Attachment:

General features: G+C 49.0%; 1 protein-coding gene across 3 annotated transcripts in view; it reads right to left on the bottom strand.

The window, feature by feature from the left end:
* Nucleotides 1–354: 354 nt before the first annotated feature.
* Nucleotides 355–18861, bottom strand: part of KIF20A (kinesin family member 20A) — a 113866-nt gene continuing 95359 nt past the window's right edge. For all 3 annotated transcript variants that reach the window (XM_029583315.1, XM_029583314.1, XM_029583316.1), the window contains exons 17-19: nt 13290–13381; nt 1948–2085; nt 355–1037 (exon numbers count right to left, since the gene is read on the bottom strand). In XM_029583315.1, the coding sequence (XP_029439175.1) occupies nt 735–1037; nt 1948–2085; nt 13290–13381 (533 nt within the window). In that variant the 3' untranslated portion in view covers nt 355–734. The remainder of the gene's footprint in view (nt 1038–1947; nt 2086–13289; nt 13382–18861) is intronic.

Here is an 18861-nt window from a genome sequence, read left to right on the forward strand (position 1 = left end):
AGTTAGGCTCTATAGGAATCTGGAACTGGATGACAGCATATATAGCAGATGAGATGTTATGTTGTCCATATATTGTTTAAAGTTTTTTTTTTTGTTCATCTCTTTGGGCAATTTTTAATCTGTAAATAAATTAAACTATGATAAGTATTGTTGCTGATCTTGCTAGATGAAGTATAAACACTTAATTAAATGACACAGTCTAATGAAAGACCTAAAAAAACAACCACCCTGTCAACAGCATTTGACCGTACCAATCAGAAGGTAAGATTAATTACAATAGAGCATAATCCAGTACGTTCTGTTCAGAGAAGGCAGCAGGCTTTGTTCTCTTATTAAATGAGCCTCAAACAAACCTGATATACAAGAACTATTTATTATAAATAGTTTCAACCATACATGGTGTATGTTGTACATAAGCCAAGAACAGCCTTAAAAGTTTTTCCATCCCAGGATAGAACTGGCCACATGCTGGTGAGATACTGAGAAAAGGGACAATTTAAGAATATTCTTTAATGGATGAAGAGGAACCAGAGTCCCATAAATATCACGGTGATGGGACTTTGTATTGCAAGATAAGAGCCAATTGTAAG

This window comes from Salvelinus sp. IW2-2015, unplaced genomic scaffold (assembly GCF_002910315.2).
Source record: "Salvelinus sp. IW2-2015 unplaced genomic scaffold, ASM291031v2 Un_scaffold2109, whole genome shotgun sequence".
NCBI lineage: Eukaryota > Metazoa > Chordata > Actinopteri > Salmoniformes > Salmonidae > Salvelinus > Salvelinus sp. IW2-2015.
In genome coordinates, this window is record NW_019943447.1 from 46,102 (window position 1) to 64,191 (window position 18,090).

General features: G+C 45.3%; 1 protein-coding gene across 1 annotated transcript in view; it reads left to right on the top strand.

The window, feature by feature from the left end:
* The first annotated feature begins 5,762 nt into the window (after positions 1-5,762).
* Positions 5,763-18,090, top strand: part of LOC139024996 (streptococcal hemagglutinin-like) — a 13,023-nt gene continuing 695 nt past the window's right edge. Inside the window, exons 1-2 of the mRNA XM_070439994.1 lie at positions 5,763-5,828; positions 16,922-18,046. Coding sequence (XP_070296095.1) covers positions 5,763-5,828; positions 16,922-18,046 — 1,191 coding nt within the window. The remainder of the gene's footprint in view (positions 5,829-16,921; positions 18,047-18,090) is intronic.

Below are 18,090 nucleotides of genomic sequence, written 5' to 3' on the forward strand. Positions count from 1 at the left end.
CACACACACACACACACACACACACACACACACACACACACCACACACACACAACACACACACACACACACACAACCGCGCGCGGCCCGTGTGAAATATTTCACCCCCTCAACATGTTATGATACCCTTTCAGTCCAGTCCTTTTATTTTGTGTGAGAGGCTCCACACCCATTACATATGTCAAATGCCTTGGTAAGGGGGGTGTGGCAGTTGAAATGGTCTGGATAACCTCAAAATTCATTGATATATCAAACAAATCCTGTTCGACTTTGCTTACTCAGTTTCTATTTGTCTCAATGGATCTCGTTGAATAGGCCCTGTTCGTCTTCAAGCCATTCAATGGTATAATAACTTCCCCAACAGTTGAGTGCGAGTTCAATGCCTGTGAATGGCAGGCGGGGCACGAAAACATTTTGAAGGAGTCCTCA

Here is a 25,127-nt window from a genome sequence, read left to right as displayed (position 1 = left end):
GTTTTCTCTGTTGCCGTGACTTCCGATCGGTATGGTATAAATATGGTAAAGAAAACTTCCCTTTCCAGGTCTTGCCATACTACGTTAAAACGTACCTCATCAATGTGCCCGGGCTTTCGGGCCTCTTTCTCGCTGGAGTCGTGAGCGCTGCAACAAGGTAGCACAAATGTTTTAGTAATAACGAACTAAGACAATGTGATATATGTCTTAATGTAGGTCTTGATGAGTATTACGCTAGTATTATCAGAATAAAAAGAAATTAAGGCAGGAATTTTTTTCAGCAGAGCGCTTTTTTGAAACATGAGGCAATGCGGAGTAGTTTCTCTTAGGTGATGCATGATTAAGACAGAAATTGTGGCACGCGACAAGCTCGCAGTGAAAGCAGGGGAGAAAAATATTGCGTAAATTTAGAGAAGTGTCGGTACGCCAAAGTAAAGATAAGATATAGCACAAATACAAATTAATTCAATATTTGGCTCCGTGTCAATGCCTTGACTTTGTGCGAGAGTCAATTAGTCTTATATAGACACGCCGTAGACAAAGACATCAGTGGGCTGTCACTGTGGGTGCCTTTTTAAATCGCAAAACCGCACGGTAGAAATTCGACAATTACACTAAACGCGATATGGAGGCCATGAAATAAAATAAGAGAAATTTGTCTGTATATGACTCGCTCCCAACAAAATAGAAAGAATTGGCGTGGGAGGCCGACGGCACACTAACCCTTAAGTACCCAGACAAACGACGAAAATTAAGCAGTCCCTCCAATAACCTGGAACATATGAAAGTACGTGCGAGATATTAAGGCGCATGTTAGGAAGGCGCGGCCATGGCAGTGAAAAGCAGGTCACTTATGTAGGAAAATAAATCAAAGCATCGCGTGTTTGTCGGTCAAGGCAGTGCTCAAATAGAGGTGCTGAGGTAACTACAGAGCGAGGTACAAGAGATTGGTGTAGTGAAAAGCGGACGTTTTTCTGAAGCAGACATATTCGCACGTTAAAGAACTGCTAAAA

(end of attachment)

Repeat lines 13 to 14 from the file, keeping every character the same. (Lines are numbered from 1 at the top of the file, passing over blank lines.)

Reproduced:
* The first annotated feature begins 5,762 nt into the window (after positions 1-5,762).
* Positions 5,763-18,090, top strand: part of LOC139024996 (streptococcal hemagglutinin-like) — a 13,023-nt gene continuing 695 nt past the window's right edge. Inside the window, exons 1-2 of the mRNA XM_070439994.1 lie at positions 5,763-5,828; positions 16,922-18,046. Coding sequence (XP_070296095.1) covers positions 5,763-5,828; positions 16,922-18,046 — 1,191 coding nt within the window. The remainder of the gene's footprint in view (positions 5,829-16,921; positions 18,047-18,090) is intronic.